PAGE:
I just use the very ordinary twanging method to charm worms. You need a
bit of luck with a good plot to work in as well, because the distribution of
the worms seems to be entirely random.
I saw some very sceptical stuff from worm charming unbelievers. The
competition is real, and the world record of 511 is in the Guinness Book of
Records. A few years ago the winner got 487, so you can see that such a high
total is not a complete fluke.
I am 57, half Dutch (hence the surname) and I live in Willaston with my
wife Susan and currently also my eldest daughter who returned home last year
to study to become a primary school teacher. Davina is my youngest daughter,
aged 23 (yes I know she only looks about 16 in the photo) and lives in
Leeds. I have another daughter who lives in Italy.
I took early retirement last year from a long career in various parts of
Britain's railways; latterly working for Richards Branson's Virgin Trains
company. I write rail timetables and deal with a lot of the rolling stock
planning for them (the two are inextricably linked). At the moment I am back
with Virgin ... As you can see, worm charming is a top qualification which
probably helped me to get the job.
All that sounds a bit dry and boring, but I have got a sense of humour,
essential in that kind of work. But all the same, I can look at a timetable
and appreciate its structure in the same way that an engineer will love the
way a machine has been designed and built.
Some Australian friends sent me photos they took of me and Davina in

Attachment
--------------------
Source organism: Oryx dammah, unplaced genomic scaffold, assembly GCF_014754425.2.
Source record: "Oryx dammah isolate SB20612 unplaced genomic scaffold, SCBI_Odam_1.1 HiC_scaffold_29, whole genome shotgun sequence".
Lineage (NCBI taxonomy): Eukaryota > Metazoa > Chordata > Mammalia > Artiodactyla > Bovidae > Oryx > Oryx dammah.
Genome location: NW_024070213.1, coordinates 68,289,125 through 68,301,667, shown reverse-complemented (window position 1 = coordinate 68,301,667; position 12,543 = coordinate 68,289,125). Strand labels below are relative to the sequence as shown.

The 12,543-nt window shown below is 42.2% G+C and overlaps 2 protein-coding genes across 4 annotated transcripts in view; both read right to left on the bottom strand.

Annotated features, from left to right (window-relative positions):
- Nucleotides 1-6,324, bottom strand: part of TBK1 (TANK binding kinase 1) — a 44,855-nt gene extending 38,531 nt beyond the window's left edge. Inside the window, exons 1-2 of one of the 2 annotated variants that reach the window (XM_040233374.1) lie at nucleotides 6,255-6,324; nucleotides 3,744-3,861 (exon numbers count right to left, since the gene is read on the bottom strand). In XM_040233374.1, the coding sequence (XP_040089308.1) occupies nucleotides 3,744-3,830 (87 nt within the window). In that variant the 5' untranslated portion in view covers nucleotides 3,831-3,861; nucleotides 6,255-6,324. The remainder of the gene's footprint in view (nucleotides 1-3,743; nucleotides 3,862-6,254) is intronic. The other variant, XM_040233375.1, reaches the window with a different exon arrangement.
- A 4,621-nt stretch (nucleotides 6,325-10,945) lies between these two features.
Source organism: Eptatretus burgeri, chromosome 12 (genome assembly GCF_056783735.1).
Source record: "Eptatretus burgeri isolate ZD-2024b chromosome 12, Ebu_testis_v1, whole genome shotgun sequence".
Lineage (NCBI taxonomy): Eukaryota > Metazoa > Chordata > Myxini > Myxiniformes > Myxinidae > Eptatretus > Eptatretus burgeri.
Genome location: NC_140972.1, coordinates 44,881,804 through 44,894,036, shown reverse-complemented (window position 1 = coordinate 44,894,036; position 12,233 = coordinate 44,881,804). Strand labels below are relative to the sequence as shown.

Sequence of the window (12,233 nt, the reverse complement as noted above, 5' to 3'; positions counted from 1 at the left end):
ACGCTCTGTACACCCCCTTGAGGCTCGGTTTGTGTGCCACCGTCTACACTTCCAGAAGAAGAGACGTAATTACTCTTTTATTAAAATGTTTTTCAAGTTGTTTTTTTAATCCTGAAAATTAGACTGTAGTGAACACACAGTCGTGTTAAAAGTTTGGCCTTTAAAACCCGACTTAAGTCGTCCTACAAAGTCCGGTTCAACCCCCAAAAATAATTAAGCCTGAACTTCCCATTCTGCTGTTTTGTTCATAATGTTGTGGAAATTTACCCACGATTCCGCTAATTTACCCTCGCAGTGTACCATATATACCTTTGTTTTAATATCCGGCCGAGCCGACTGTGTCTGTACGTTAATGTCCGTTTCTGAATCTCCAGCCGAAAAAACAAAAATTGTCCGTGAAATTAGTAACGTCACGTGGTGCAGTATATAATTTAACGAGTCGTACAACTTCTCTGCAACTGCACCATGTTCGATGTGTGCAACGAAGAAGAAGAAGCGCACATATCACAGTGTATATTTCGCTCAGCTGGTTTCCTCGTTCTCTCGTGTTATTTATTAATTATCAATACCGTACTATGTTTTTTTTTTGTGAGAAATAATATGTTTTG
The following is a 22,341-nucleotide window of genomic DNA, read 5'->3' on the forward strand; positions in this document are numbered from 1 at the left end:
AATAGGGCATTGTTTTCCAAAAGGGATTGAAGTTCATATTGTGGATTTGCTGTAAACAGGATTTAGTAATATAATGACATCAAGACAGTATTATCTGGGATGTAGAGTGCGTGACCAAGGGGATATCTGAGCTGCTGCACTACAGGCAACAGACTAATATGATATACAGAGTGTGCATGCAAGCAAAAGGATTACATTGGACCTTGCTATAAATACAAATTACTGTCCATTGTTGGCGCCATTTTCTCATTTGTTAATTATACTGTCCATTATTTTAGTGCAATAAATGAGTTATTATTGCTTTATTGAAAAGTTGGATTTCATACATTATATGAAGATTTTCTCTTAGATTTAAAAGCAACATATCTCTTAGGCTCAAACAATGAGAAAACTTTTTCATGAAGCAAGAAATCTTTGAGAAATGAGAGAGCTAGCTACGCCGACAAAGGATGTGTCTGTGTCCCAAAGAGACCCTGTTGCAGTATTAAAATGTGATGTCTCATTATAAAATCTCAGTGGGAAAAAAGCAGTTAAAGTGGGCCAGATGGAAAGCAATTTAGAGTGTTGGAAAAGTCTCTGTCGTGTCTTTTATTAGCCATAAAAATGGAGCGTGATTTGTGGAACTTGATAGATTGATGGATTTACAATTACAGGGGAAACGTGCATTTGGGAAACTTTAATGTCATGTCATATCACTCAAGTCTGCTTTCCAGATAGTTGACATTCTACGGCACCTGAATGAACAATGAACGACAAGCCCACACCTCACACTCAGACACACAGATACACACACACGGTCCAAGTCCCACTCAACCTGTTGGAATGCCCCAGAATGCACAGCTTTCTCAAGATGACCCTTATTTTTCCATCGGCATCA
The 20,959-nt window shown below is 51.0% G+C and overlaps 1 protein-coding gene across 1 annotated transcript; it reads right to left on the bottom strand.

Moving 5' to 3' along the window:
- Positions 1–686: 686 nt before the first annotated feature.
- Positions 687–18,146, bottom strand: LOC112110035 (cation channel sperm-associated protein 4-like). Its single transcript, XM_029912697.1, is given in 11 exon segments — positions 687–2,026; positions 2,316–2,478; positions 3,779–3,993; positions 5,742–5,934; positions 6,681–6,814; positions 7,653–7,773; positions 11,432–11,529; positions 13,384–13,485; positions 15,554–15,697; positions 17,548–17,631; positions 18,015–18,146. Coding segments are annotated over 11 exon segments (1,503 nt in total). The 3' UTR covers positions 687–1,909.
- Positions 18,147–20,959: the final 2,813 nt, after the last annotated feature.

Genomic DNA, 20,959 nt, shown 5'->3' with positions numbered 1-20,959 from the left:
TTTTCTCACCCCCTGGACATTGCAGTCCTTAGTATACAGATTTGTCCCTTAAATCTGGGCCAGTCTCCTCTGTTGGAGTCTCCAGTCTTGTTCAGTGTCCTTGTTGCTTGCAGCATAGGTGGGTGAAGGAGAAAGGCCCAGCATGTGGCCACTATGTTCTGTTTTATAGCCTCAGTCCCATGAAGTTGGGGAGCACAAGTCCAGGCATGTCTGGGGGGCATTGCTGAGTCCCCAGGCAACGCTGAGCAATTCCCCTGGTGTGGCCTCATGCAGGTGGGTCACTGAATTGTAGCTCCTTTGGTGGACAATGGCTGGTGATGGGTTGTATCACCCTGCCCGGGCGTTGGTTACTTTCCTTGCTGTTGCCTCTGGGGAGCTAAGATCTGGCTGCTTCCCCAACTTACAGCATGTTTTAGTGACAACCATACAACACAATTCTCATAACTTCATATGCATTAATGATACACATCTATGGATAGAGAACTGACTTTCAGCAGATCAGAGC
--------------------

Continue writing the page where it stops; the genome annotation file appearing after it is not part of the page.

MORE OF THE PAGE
action and with the "Golden Worm" trophy afterwards. I think they were
totally bemused that people in England spend their time doing such crazy
things when they could have been in the pub.
GORDON RAMEL KNOWS ALL ABOUT WORMS
We wondered how Tom Shufflebotham and the other contestants had managed to
charm those English worms. We found the technique described by a British poet
and environmentalist, Dr. Gordon J.L. Ramel, who obviously has a deep affection
for worms. He wrote:
One of the strangest ways that humans relate to Annelids is in the hobby
of 'Worm Charming'. This involves enticing earthworms from their holes
(catching them), originally it was a means of acquiring worms for bait, but
now-a-days it is a sport.
The world record as far as I know is held by Tom Shufflebotham who
charmed 511 worms from their underground hideouts from an area of 3 square
metres in only 30 minutes during the 1980 Annual Worm Charming Championships
held in Cheshire UK.
The rules specify that the worms must be brought to the surface without
using refreshment, stimulation, drugs or digging. Tom used a method called
twanging which involves sticking a 4-pronged pitchfork into the ground and
Annelids range in size from the Giant Earthworms, of which Michrochaetus
rappi (Michrochaetus michrochaetus) is the largest, this magnificent animal
has an average length of 1.36 m (54 ins) and a record breaking specimen has
been recorded that measured 6.7 metres (22 ft) in length, it was 2cm (0.8
ins) in diameter. Larger worms have been reported but not scientifically
proven. The smallest Annelid known to science is Chaetogaster annandalai
which is full grown at 0.5 mm (0.02 ins)
Gordon J.L. Ramel, who lives in North Tawton, Devon (UK) is a
well-published poet who also holds a Master's Degree in Ecology from the
University of Exeter. A dedicated environmentalist, he has written marvellous parodies of Wordsworth's
Daffodils and Blake's
* This story forms part of a longer article posted by
OhmyNewsInternational, the citizen reporters' newszine in
Seoul, South Korea. A story about worm gruntin' in the US will be posted in
the September edition of this e-book.
Story first posted
Copyright © 2006